He confirmed the switch from dry gas to shale oil/liquid rich shales with associated gas that is occurring, displaying rig figures per type of shale basin (predominantly shale oil, shale gas, and liquid rich with oil + associated gas). In addition he noted that the growth in gas supply has stopped in the US and is on a plateau, whereas oil production is growing substantially due to shale oil. He cited an onshore production estimate for December 2012 at 4.8 million barrels per day, which has been growing since 2008 after 38 years of decline since the peak in the 1970s, of which about 1.2 million b/d is from shale oil.
US Crude Oil and Liquid Fuels
Figure 5 – US crude oil production to 2012 and forecasts from the EIA.

In his synthesis he compared three different estimates for shale oil production:

•    Sandford Bernstein Oil Shale Forecasts, who expect 3 million b/d in 2016, maintained up to 2024, and peaking around 3.7 million b/d, which would come mainly from Bakken (1.5 million b.d), Missippi Lime (0.9 million b/d), and Eagle Ford (0.7 million b/d). With a cautionary note from Guinness that the forecast by now is 9 months out of date.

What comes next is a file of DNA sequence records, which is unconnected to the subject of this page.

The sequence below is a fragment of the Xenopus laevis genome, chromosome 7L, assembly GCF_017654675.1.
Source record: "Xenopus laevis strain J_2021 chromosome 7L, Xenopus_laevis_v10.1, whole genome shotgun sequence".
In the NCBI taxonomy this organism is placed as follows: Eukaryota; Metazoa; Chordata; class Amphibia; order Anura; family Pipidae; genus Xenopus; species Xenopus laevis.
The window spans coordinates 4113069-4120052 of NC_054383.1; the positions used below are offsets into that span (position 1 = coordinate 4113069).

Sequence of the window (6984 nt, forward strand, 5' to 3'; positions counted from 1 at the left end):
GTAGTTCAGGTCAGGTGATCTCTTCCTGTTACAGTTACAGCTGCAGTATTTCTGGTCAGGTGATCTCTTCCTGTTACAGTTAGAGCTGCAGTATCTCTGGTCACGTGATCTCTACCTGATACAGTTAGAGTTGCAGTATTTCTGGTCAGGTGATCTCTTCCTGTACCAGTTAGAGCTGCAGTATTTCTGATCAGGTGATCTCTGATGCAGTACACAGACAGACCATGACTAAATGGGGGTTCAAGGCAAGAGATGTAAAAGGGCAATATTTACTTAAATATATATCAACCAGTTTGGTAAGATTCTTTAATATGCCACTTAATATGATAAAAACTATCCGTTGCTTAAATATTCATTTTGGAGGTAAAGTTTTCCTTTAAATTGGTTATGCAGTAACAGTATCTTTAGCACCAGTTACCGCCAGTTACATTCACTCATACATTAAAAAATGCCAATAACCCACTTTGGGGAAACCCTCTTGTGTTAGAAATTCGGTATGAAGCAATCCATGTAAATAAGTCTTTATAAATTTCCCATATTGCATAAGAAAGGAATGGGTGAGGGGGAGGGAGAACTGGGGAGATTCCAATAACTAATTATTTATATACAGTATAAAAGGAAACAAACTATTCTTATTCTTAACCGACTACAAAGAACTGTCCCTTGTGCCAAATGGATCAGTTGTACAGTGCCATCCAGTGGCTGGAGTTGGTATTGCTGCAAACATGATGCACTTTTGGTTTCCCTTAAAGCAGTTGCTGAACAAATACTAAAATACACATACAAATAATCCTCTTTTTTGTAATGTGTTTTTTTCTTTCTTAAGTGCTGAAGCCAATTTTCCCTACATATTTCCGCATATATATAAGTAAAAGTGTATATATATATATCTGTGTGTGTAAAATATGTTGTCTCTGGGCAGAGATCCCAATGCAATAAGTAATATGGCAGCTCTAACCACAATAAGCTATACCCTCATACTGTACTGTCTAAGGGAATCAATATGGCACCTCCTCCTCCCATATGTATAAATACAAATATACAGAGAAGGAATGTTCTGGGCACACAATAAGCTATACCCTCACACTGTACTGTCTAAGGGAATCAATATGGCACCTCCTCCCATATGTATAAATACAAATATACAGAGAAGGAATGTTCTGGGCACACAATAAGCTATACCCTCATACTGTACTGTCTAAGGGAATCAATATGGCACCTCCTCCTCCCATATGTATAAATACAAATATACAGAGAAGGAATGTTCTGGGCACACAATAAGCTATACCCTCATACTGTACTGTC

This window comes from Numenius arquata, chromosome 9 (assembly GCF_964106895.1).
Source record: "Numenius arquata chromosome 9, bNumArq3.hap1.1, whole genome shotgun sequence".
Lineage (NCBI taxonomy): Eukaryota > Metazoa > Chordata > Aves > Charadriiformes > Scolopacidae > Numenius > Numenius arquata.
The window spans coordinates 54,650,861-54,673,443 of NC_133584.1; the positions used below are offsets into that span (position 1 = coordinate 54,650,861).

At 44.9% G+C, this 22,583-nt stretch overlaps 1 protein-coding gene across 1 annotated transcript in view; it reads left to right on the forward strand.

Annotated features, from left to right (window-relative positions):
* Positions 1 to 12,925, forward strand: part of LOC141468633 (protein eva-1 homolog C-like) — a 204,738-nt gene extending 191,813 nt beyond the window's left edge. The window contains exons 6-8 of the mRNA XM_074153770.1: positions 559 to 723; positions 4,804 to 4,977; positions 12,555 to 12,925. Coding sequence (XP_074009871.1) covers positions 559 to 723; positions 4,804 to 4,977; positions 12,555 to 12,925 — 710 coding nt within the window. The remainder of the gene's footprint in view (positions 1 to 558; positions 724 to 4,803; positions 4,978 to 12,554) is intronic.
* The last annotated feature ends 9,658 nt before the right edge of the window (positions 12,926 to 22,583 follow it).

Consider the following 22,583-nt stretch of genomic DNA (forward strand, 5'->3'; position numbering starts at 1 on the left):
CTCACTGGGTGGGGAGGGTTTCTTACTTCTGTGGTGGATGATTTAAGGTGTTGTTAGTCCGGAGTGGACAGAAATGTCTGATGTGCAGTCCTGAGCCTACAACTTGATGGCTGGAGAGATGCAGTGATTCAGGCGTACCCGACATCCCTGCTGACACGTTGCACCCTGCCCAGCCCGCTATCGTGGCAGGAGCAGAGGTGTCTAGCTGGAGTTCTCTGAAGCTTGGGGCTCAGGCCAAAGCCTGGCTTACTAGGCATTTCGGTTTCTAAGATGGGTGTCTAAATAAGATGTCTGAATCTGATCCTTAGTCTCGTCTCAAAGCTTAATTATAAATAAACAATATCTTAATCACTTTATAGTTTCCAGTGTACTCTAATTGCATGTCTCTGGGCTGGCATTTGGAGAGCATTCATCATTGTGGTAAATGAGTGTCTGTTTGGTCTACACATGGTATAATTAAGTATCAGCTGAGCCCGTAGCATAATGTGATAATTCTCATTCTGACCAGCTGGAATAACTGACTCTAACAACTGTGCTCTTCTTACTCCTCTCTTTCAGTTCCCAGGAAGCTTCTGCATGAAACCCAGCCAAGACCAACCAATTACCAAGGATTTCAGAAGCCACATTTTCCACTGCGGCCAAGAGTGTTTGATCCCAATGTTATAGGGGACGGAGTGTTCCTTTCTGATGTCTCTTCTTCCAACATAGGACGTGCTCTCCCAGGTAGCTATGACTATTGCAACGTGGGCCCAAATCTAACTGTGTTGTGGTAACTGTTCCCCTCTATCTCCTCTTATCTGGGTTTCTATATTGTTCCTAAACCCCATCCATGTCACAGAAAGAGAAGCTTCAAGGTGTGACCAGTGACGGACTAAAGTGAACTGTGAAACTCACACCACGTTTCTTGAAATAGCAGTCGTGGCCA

•    Corelabs, who expect 1.8 million b/d at maximum from shale oil, of which 900.000 was already in production at the time of forecast (1.2 mb/d at present). In other words we can expect about a 600.000 b/d increase yet to come. The reason is that the sweet spots according to Corelabs are much smaller than people think (too much extrapolation of the good areas).
•    Simmons & Co, who see US shale oil production growing to 1.9 mb/d in 3 years, and 8.3 million b/d of total oil production in 2015. The consequence of the Simmons & Co scenario would be for US oil imports to fall from 10 million b/d to 6-7 million b/d from 2008 to 2015. (see details in this presentation).


Table 2 – US oil production forecast for 2015 from Simmons & Co. Expectation based on 85 USD per barrel of oil and 3.50 USD per McF of natural gas.

US Oil Production Forecast